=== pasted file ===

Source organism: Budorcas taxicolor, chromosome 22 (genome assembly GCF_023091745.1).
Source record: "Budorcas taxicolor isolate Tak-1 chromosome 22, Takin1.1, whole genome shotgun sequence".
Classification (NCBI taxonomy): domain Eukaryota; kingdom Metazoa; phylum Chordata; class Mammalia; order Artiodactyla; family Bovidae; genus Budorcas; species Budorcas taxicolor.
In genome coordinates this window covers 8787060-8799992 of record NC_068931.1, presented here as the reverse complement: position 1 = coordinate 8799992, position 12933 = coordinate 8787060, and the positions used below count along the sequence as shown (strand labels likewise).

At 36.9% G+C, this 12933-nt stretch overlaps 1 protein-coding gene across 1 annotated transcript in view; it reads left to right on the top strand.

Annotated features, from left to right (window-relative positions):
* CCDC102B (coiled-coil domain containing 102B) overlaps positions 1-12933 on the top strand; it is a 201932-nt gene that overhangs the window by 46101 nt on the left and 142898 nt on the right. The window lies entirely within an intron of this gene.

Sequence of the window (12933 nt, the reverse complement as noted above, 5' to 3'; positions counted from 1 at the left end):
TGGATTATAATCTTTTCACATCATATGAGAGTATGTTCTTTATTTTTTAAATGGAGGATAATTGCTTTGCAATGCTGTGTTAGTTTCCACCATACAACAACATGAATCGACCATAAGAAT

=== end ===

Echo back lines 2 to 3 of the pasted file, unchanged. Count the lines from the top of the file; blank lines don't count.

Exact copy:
Source record: "Budorcas taxicolor isolate Tak-1 chromosome 22, Takin1.1, whole genome shotgun sequence".
Classification (NCBI taxonomy): domain Eukaryota; kingdom Metazoa; phylum Chordata; class Mammalia; order Artiodactyla; family Bovidae; genus Budorcas; species Budorcas taxicolor.